Flash SSDs in laptops have generated considerable excitement over the last year and are in use at both extremes of the laptop market. At the very low end, where only very small storage amounts can be funded, NAND Flash is below the below the disk price floor. Mechanical disks with all their complexity are very difficult to manufacture for less than $30 each. What this means is that for very small storage quantities, NAND Flash storage can actually be cheaper than mechanical disk drives even though the price per GB for Flash is larger. That’s why the One Laptop Per Child project uses NAND flash for persistent storage. At the high end of the market, NAND flash considerably more expensive than disk but, for the premium price, offers much higher performance, more resilience to shock and high G handling, and longer battery life.
Recently there have been many reports of high-end SSD laptop performance problems. Digging deeper, this is driven by two factors: 1) gen 1 SSDS produce very good read performance but aren’t particularly good on random write workloads, and 2) performance degradation over time. The first factor can be seen clearly in this performance study using SQLIO: http://blogs.mssqltips.com/blogs/chadboyd/archive/2008/03/16/ssd-and-sql-sqlio-performance.aspx. The poor random write performance issue is very solvable using better Flash wear leveling algorithms, reserving more space (more on this later), and capacitor backed DRAM staging areas. In fact STEC ZeusIOPS is producing great performance numbers today, Fusion IO is reporting great numbers, and many others are coming. The first problem, that of poor random write performance, can be solved and these solutions will migrate down to the commodity drives.
The second problem, the performance degradation issue, is more interesting. There have been many reports of laptop dissatisfaction and very high return rates: Returns, technical problems high with flash-based notebooks. Dell has refuted these claims Dell: Flash notebooks are working fine but there are lingering anecdotal complaints of degrading performance. I’ve heard it enough myself that I decided to dig deeper. I chatted off the record with an industry insider on why SSDs appear to degrade over time. Here’s what I learned (released with their permission):
On a pristine NAND SSD made of quality silicon to ensure write amplification remaining at 1 [jrh: write amplification refers to the additional writes that are caused by a single write due to wear leveling and the Flash erase block sizes being considerably larger than the write page size – the goal is to get this as close to 1 as possible where 1 is no write amplification], given a not-so-primitive controller and reasonable over-provisioning (greater than 25%), a sparsely used volume (less than half full at any time) will not start showing perceptible degraded performance for a long time (perhaps as long as 5 years, the projected warranty period to be given to these SSD products).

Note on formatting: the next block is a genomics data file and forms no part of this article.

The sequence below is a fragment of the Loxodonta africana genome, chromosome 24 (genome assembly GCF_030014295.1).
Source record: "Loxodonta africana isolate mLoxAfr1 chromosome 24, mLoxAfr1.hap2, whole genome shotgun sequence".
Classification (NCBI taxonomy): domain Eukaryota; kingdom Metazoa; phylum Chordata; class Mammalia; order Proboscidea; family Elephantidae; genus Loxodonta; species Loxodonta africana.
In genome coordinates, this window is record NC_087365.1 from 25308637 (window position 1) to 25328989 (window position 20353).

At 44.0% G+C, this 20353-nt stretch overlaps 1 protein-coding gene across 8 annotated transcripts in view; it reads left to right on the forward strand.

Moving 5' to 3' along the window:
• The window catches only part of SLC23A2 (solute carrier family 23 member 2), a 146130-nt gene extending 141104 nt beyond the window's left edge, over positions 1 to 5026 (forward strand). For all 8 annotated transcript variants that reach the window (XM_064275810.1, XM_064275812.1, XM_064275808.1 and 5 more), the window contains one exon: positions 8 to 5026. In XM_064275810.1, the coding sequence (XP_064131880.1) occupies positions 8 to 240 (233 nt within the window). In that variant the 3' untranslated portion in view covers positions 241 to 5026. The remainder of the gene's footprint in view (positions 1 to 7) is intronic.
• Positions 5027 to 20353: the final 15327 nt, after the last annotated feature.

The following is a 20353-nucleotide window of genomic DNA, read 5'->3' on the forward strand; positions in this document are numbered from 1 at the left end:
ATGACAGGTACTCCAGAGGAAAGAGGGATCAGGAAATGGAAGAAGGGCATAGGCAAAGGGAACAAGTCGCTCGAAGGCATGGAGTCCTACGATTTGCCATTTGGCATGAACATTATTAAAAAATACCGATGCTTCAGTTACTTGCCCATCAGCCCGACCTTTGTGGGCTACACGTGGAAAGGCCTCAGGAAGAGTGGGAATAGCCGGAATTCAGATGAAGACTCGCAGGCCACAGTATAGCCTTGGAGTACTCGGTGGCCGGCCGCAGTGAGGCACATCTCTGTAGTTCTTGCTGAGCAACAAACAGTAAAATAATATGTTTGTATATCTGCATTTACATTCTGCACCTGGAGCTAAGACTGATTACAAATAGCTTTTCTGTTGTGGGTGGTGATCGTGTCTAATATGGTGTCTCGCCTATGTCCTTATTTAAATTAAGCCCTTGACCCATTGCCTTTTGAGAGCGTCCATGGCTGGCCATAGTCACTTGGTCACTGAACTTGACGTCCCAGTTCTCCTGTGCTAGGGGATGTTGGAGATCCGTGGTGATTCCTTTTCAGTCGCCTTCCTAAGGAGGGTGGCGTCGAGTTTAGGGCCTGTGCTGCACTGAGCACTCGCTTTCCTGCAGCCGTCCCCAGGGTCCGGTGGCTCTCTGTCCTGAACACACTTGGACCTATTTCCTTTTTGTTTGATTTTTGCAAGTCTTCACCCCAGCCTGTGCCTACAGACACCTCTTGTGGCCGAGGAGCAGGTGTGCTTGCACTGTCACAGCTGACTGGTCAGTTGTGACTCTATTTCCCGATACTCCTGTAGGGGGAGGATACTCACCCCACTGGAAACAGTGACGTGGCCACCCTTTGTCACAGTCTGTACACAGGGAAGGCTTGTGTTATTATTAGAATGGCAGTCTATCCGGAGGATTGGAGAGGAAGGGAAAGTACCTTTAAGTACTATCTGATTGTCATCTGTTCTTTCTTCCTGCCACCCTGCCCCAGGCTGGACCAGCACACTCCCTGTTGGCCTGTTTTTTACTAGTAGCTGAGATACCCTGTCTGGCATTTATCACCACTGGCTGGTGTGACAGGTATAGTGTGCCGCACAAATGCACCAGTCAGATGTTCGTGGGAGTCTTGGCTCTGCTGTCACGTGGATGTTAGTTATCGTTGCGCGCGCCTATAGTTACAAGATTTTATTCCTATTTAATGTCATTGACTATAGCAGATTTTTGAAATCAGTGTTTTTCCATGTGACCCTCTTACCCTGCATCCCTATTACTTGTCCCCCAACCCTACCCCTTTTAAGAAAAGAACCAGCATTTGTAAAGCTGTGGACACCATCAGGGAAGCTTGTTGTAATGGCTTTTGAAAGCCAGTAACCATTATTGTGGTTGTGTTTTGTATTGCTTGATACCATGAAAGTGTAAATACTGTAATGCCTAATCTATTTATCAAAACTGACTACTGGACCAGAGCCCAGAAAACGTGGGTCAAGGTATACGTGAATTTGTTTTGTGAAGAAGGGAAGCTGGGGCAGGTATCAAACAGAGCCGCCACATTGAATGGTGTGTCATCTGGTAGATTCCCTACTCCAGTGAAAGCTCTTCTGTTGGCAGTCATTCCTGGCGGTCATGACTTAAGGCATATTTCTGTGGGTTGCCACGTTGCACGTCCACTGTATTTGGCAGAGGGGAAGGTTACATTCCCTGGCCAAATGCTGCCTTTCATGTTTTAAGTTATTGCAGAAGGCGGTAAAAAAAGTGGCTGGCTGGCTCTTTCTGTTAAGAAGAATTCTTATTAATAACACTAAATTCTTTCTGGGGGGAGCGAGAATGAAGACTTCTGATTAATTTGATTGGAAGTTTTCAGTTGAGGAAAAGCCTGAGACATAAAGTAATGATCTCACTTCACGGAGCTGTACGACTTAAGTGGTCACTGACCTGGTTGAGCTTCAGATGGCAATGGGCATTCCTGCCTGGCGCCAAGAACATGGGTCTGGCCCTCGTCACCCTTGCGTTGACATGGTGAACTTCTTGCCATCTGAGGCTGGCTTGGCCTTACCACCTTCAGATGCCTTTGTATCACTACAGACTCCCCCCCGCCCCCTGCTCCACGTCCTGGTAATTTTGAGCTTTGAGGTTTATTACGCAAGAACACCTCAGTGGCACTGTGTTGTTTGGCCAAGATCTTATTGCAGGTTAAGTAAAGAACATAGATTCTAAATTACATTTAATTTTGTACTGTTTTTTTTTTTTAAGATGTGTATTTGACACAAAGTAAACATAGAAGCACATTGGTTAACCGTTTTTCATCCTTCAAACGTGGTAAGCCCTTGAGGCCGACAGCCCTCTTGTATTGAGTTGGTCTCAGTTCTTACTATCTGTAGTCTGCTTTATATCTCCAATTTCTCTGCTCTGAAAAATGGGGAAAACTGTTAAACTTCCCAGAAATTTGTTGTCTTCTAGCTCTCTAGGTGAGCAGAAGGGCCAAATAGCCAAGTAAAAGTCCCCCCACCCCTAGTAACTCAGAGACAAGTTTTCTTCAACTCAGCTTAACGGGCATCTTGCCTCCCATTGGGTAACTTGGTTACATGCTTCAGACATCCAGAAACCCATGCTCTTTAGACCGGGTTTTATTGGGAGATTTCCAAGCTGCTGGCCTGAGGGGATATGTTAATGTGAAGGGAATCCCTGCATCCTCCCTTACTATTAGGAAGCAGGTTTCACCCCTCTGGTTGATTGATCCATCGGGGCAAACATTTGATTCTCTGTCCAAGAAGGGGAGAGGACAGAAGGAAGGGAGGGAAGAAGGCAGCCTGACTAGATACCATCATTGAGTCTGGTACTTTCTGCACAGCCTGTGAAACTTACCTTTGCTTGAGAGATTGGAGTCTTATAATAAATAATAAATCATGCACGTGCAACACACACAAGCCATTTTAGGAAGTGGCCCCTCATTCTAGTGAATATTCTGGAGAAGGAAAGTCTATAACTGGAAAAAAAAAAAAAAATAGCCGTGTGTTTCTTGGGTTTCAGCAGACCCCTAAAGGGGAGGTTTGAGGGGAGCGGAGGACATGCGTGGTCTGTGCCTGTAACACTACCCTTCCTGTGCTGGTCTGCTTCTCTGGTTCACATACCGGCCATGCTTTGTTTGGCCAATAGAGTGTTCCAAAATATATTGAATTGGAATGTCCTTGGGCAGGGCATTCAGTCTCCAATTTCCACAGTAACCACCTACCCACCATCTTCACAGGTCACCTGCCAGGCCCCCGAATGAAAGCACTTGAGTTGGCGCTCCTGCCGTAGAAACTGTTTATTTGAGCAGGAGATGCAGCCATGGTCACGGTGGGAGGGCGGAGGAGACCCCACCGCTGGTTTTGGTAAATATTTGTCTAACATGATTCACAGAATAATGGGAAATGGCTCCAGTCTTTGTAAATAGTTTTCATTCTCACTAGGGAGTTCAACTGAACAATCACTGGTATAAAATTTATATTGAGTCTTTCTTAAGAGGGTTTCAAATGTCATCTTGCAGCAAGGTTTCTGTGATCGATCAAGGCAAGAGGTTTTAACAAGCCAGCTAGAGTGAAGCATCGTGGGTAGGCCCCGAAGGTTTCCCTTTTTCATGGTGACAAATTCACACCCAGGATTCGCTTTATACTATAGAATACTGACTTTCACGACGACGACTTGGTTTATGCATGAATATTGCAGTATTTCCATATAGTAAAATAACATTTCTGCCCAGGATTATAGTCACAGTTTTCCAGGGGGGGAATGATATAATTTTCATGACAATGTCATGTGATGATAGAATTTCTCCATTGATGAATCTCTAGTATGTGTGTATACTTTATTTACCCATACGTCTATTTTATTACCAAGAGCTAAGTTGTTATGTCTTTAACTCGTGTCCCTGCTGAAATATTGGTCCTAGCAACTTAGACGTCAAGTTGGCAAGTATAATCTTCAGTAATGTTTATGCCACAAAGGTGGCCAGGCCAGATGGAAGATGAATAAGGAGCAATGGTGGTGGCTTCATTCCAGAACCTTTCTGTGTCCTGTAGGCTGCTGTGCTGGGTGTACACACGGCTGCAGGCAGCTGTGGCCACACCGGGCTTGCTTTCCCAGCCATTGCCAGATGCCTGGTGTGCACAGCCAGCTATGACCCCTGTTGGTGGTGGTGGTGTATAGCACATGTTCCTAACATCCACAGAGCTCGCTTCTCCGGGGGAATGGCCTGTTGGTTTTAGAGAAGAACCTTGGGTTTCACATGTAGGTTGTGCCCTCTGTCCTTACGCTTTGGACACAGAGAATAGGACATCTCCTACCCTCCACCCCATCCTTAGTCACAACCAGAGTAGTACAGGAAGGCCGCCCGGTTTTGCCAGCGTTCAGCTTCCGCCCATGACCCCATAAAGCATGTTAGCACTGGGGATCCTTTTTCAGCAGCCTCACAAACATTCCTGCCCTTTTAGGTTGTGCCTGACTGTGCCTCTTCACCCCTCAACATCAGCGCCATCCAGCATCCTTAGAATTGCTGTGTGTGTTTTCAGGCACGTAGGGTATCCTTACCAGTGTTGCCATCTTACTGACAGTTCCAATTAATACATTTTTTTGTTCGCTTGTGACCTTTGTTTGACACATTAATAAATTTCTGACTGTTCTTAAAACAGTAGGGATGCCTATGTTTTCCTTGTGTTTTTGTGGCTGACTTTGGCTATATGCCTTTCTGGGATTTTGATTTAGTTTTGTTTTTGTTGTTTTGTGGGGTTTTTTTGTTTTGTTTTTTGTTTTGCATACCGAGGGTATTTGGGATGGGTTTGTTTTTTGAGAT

If any of the above conditions is changed, the write amplification will quickly degrade ranging from 2 to 5, or even higher. That contributes to the early start of perceptible degraded write performance. That is, on a fairly full SSD you’d start having perceptible write performance problems more quickly, and so on.
Inexpensive (cheap?) SSD made of low-quality silicon will likely to have more read errors. Error correction techniques will still guarantee correct information being returned on reads. However, each time a read error is detected, the whole “block” of data will have to be relocated elsewhere on the device. A not-so-well designed controller firmware will worsen the read delay, due to poorly implemented algorithms and ill-conceived space layout that take longer to search for available space for the relocated data, away from the read error area.
If the read-error-data-relocation happens to collide with the negative conditions that plague the write performance above, you’d start seeing overall degraded performance very quickly.
Chkdsk may have contributed to the forced relocation of the data away from where read errors occurred, hence improving the SSD performance (for a while) until the above collisions happen. Perhaps the same when Defrag is used.
In short, performance degradation over time is unavoidable with SSD devices. It’s a matter of how soon it kicks in and how bad it gets; and it varies across designs.
We expect the enterprise class SSD devices to be as much as 100% over-provisioned (e.g., a 64GB SSD actually holds 128GB of flash silicon).
Summary: there are two factors in play. The first is that SSD write random performance is not great on low end parts so ensure you understand the random write I/O specification before spending on an SSD. The second one is more insidious in that, in this failure mode, the performance just degrade slowly over time. The best way to avoid this phenomena is to 2x over-provision. If you buy N bytes of SSD, don’t use more than ½N and consider either chkdsk or copying the data off, bulk erasing, and sequentially copying back on . We know over-provisioning is effective. The later techniques are unproven but seem likely to work. I’ll report supporting performance studies or vendor reports when either surface.
James Hamilton, Windows Live Platform Services Bldg RedW-D/2072, One Microsoft Way, Redmond, Washington, 98052 W:+1(425)703-9972 | C:+1(206)910-4692 | H:+1(206)201-1859 | JamesRH@microsoft.com
H:mvdirona.com | W:research.microsoft.com/~jamesrh | blog:http://perspectives.mvdirona.com
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